The LED Pixel Master Course

The LED Pixel Master Course

Today, I released The LED Pixel Master Course on Udemy! I've wanted to create a Udemy course for quite a while now, and I figured a course on LED pixels was the perfect place to start.

You can use this link to get the course for $10 using a special coupon :)

I created the course because I had to build up my knowledge of LED pixels by cobbling together information (and misinformation) from multiple sources, including documentation, forums, online videos and lots of trial and error. I want the course to be a single place where people can get all of the information they need to learn all about LED pixels and how to use them.

The course focuses on safety and best practices throughout, whereas most video tutorials are more like step-by-step guides that don't explain why things are done the way they are.

I'm really proud of how the course turned out. I know that things can be improved (and they will be over time), but for my first course I think it's a solid effort.

I thought I'd jot down some notes on the things I learned whilst creating the course.


I mainly used my Canon EOS M with an 18-55mm lens (set at around 24mm) to record the course. I made use of a macro lens for some closeup shots of LED pixels, and used my Galaxy S7 to record some of the soldering etc.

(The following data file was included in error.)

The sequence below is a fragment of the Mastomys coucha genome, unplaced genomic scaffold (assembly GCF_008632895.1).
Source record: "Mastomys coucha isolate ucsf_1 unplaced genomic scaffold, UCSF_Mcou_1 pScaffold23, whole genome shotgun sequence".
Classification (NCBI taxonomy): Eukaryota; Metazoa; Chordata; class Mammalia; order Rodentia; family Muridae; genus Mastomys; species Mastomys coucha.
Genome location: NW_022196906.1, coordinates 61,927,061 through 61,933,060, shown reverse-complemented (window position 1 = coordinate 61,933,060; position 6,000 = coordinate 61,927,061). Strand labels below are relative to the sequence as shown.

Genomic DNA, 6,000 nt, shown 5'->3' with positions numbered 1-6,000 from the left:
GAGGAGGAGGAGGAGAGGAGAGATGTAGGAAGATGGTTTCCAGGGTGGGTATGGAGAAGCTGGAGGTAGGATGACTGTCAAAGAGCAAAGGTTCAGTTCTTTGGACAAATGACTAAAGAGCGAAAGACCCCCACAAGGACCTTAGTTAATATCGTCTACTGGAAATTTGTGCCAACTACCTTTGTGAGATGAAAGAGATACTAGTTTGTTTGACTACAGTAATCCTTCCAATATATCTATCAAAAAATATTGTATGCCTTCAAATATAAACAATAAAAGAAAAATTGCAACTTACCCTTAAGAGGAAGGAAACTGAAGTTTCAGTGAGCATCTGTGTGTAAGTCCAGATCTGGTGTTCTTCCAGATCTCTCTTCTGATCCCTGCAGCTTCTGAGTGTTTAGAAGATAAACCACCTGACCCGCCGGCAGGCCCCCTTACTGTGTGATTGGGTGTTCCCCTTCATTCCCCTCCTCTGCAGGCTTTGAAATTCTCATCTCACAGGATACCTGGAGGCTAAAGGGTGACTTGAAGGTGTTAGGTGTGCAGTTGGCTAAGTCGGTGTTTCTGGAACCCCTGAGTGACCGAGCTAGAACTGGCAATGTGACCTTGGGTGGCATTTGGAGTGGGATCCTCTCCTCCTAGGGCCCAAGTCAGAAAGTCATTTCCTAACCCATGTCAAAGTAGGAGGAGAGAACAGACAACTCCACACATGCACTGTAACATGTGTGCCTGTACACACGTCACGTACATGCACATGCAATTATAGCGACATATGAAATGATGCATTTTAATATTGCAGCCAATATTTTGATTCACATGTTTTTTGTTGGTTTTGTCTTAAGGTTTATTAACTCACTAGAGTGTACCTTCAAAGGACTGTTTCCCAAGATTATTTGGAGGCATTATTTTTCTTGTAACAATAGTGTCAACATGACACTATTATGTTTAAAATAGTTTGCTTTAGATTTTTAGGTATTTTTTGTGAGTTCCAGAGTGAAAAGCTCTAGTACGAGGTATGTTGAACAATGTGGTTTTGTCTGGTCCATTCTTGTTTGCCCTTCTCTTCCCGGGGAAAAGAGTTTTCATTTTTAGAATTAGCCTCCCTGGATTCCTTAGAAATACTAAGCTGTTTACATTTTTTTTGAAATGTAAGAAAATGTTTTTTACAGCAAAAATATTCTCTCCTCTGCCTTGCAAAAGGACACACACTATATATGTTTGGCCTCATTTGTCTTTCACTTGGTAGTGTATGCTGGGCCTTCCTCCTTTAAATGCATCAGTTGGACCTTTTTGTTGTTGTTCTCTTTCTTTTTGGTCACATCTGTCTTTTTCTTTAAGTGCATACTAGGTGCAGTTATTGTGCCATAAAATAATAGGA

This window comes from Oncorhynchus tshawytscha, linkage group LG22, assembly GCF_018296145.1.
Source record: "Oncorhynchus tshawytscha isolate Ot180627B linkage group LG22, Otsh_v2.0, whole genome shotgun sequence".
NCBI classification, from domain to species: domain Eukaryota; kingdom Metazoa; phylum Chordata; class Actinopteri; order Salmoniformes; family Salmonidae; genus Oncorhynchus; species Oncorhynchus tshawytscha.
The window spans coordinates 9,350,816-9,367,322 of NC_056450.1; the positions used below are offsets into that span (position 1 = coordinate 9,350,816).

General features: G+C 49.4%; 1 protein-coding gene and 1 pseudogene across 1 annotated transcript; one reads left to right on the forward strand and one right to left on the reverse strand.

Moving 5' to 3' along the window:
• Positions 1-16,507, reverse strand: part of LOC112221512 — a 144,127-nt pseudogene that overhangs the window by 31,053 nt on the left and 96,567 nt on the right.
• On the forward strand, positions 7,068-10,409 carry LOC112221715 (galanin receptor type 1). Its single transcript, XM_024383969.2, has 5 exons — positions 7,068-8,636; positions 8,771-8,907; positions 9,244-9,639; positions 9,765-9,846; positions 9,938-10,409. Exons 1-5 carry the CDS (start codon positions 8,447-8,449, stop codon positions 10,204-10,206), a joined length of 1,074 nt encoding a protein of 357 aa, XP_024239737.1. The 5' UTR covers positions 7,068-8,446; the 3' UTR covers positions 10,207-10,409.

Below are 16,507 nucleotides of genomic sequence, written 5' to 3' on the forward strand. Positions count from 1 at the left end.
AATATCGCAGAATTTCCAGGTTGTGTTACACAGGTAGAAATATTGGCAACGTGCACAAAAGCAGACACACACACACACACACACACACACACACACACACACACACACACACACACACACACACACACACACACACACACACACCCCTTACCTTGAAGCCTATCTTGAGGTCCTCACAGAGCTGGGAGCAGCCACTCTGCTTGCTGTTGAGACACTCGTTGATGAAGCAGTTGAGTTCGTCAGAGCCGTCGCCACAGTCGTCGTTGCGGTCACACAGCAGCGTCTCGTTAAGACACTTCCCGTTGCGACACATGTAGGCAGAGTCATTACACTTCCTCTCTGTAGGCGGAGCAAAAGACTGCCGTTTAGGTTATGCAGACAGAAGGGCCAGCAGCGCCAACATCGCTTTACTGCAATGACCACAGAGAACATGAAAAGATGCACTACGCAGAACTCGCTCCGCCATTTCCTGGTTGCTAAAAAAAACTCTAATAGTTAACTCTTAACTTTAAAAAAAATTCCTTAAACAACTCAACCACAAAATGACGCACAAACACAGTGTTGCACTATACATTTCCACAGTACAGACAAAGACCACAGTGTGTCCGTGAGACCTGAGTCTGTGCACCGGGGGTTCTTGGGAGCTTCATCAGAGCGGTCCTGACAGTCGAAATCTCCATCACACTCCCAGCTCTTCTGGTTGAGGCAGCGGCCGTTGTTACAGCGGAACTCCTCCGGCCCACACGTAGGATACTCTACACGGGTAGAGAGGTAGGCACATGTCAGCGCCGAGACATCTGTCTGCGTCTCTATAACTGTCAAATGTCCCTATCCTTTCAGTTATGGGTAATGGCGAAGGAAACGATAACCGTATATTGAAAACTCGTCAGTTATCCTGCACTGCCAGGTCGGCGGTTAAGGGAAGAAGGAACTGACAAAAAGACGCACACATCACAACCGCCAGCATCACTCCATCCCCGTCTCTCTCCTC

I had never really recorded myself on camera for anything online before, and I didn't want cruddy video quality. I took a look at some lighting tutorials online and quickly realised I'd need to get my hands on some softboxes or umbrella lights. I ended up snagging a great bargain on Gumtree: three softboxes (one of them with a boom stand) and two umbrella lights with a carry case for $80.


I was initially planning on investing in a Blue Yeti mic for my audio, but I ended up going with the Rode SmartLav+ lapel mic. They cost $58 but I got one for $36 through a friend at JB. The audio quality of the mic is really quite good, but the main downside is that the mic uses a TRRS connector, and needs a $15 adapter to work with a PC.

I ended up using the mic as-is with my phone to record videos where my face is being recorded, and bought the adapter to record straight into Audacity for screen recorded videos (which are the majority).


I went with Camtasia Studio for putting my videos together. I have experience with Adobe After Effects, but I felt it'd be too heavyweight for putting together a course, and I was looking for productivity. Aside from a couple of bugs, Camtasia has been fantastic for quickly putting videos together.